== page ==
“Jiao Li,” other mercury-laced cosmetics resurface in the market – toxic watchdog

Quezon City. A group monitoring dealers’ compliance to government orders banning mercury-tainted cosmetics today bared that “Jiao Li” and other proscribed skin whitening products have re-emerged in Metro retail outlets.

After a week of market surveillance conducted by its “AlerToxic Patrol” from December 1 to 7, the EcoWaste Coalition disclosed that 10 of the 28 skin whitening creams banned by the Food and Drug Administration (FDA) this year have reappeared in some health and beauty shops and Chinese drugstores.

The controversial items were tested by the FDA and subsequently banned under four separate Circulars for exceeding the agency’s “allowable limit” for mercury of 1 part per million (ppm), posing “imminent danger or injury to the consuming public.”

“We are very upset to find these health-damaging skin lightening creams on store shelves despite the repeated FDA threat of filing criminal charges against violators,” said Aileen Lucero of the EcoWaste Coalition’s Project PROTECT (People Responding and Organizing against Toxic Chemical Threats).

“Our latest test buys only underscore the need for firm and strict law enforcement in order to protect Filipino consumers from mercury exposure in personal care products,” she added.

The test buys were carried out in stores located in Binondo, Divisoria and Quiapo in Manila, Guadalupe Shopping Center and Makati Cinema Square in Makati City, Starmall Alabang in Muntinlupa City and Baclaran Terminal Plaza Mall in Pasay City.

Among the items that the groups procured with receipts provided were “Beauty Girl Ginseng and Green Cucumber,” “Beauty Girl Olive and Sheep Essence,” “ Dr. Bai,” “Jiao Li 7-Days Eliminating Freckle AB Set,” “Jiao Li 10-Days Eliminating Freckle Day and Night Set,” “Jiaoli Huichusu,” “Jiaoli Huichusu Whitening Speckles Removal Cream,” “Jiaoli Miraculous Cream,” “JJJ Magic Spot Removing Cream,”and “S’Zitang.”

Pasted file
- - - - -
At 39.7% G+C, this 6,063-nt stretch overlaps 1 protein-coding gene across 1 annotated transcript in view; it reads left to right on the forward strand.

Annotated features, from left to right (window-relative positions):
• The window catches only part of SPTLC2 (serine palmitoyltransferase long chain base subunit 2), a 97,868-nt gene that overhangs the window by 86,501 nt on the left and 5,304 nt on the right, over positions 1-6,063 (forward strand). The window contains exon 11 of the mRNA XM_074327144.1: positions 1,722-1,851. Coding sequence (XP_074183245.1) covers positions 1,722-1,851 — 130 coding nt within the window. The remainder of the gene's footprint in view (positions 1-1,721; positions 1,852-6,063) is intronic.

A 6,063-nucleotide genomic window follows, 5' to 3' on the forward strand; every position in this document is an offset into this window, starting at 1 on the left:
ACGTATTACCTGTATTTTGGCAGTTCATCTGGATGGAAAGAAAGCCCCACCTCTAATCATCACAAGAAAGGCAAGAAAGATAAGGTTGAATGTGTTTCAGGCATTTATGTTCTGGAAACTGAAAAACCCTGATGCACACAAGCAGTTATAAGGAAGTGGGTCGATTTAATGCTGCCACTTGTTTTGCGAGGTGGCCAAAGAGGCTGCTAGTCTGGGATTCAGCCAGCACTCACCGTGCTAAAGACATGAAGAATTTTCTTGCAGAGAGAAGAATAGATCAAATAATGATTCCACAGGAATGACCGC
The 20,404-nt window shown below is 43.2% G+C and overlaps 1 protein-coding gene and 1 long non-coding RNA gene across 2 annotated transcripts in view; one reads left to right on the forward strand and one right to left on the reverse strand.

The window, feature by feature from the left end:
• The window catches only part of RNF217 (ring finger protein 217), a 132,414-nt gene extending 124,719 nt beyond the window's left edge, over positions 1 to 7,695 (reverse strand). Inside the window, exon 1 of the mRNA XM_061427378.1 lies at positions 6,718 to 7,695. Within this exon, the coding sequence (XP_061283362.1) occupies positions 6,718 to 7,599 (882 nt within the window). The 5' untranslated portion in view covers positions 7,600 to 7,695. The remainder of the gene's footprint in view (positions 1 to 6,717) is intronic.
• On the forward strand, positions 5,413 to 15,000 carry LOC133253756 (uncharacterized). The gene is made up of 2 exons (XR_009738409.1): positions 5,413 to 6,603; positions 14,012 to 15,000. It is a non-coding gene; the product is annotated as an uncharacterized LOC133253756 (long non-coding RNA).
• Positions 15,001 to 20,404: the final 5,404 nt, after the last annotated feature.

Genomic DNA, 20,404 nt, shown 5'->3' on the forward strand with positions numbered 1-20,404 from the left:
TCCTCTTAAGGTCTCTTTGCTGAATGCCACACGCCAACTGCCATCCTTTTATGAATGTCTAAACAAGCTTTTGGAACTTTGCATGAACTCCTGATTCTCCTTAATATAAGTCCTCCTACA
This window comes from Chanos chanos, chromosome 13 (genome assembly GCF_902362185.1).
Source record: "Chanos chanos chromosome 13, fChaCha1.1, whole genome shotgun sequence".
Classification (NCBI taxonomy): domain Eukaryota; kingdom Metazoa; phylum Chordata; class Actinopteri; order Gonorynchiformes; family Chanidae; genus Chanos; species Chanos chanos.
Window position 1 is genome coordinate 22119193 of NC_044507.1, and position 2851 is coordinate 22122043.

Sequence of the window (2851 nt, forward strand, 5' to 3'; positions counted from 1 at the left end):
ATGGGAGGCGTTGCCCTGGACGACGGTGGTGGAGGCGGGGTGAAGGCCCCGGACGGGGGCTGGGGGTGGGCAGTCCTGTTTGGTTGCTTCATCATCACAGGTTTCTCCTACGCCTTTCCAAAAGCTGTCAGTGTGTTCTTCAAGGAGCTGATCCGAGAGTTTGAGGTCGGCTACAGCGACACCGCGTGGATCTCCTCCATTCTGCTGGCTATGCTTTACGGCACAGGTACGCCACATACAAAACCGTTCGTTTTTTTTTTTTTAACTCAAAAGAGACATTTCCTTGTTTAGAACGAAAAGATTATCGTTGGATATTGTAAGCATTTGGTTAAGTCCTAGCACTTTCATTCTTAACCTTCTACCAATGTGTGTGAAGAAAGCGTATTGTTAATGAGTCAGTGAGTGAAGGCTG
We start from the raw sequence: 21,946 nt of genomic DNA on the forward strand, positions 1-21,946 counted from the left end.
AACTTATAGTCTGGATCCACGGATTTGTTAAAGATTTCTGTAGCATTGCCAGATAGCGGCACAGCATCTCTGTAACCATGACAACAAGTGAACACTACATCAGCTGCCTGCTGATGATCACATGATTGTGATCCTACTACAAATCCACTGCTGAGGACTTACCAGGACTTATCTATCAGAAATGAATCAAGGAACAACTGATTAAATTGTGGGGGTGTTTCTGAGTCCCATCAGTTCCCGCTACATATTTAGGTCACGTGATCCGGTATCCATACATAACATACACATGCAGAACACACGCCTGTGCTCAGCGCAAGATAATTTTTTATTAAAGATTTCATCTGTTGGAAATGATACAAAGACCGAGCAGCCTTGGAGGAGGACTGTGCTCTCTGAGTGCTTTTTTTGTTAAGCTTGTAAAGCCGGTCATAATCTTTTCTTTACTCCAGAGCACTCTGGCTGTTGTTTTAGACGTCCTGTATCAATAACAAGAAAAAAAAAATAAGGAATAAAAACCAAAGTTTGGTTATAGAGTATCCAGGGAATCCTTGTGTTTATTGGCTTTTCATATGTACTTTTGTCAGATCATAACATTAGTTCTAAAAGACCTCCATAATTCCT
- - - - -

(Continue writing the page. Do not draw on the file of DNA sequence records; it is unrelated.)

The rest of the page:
The “Jiao Li” skin lightening creams were among the first two batches of skin lightening products banned and ordered seized by the FDA under Circular 2010-002 and 2010-004 issued on January 8 and February 18, 2010, respectively.

A research by the EcoWaste Coalition further shows that the Government of Hong Kong banned related ”Jiao Li” products way back in 2007 after testing positive for mercury in the range of 3,800 to 13,000 ppm. The tolerable limit of mercury content in cosmetics in China is also 1 ppm.

Citing information from the newly-released book “An NGO Introduction to Mercury Pollution” published by the International POPs Elimination Network (IPEN), the EcoWaste Coalition warned that cosmetics marketed with the promise of whitening the skin or removing dark spots often contain cancer-causing mercury chloride and/or ammoniated mercury.

According to IPEN, which includes the EcoWaste Coalition as member, mercury-containing cosmetics will initially make the skin lighter by inhibiting the production of melanin, but will later make the skin blotchy causing the user to apply more in an effort to even out the color.

Both the EcoWaste Coalition and IPEN are participating in an ongoing international process involving governments, industries, public interest groups, indigenous communities and other stakeholders to develop a global treaty to control mercury.

Meanwhile, the EcoWaste Coalition requested the FDA to test three other brands of imported skin whitening creams that the group bought in local stores to determine if they are mercury-free and safe to use.

These products include "Forever Beauty 10 Day Special Cream" and "Pretty Model Whitening and Freckle Removing" from Hong Kong and "AB Miss Beauty Magic Cream" from Taiwan.



Hong Kong Government press release regarding three Jiao Li skin whitening creams:


An NGO Introduction to Mercury Pollution: